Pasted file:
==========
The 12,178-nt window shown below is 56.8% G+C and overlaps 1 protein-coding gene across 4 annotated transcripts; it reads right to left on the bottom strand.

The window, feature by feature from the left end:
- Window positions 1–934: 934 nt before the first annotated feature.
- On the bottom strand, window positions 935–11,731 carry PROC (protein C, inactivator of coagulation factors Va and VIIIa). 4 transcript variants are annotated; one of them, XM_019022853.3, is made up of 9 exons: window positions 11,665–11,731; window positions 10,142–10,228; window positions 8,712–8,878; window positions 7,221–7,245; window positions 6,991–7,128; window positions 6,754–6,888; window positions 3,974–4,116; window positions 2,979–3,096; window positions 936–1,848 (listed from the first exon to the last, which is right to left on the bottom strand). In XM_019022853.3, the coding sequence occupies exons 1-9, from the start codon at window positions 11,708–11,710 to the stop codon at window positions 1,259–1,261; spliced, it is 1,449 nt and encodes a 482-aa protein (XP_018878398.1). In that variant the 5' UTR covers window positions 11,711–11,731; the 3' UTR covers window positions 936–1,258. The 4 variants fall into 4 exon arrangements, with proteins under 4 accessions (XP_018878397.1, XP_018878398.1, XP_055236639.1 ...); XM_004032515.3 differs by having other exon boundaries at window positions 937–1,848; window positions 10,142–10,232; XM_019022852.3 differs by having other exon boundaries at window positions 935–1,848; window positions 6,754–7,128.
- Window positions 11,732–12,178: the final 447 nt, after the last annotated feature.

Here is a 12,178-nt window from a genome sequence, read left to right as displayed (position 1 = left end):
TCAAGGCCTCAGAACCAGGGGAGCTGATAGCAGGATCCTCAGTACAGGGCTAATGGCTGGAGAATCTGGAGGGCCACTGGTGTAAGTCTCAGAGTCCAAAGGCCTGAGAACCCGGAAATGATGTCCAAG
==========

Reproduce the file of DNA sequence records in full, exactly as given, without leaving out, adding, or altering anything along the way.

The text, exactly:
The 12,178-nt window shown below is 56.8% G+C and overlaps 1 protein-coding gene across 4 annotated transcripts; it reads right to left on the bottom strand.

The window, feature by feature from the left end:
- Window positions 1–934: 934 nt before the first annotated feature.
- On the bottom strand, window positions 935–11,731 carry PROC (protein C, inactivator of coagulation factors Va and VIIIa). 4 transcript variants are annotated; one of them, XM_019022853.3, is made up of 9 exons: window positions 11,665–11,731; window positions 10,142–10,228; window positions 8,712–8,878; window positions 7,221–7,245; window positions 6,991–7,128; window positions 6,754–6,888; window positions 3,974–4,116; window positions 2,979–3,096; window positions 936–1,848 (listed from the first exon to the last, which is right to left on the bottom strand). In XM_019022853.3, the coding sequence occupies exons 1-9, from the start codon at window positions 11,708–11,710 to the stop codon at window positions 1,259–1,261; spliced, it is 1,449 nt and encodes a 482-aa protein (XP_018878398.1). In that variant the 5' UTR covers window positions 11,711–11,731; the 3' UTR covers window positions 936–1,258. The 4 variants fall into 4 exon arrangements, with proteins under 4 accessions (XP_018878397.1, XP_018878398.1, XP_055236639.1 ...); XM_004032515.3 differs by having other exon boundaries at window positions 937–1,848; window positions 10,142–10,232; XM_019022852.3 differs by having other exon boundaries at window positions 935–1,848; window positions 6,754–7,128.
- Window positions 11,732–12,178: the final 447 nt, after the last annotated feature.

Here is a 12,178-nt window from a genome sequence, read left to right as displayed (position 1 = left end):
TCAAGGCCTCAGAACCAGGGGAGCTGATAGCAGGATCCTCAGTACAGGGCTAATGGCTGGAGAATCTGGAGGGCCACTGGTGTAAGTCTCAGAGTCCAAAGGCCTGAGAACCCGGAAATGATGTCCAAG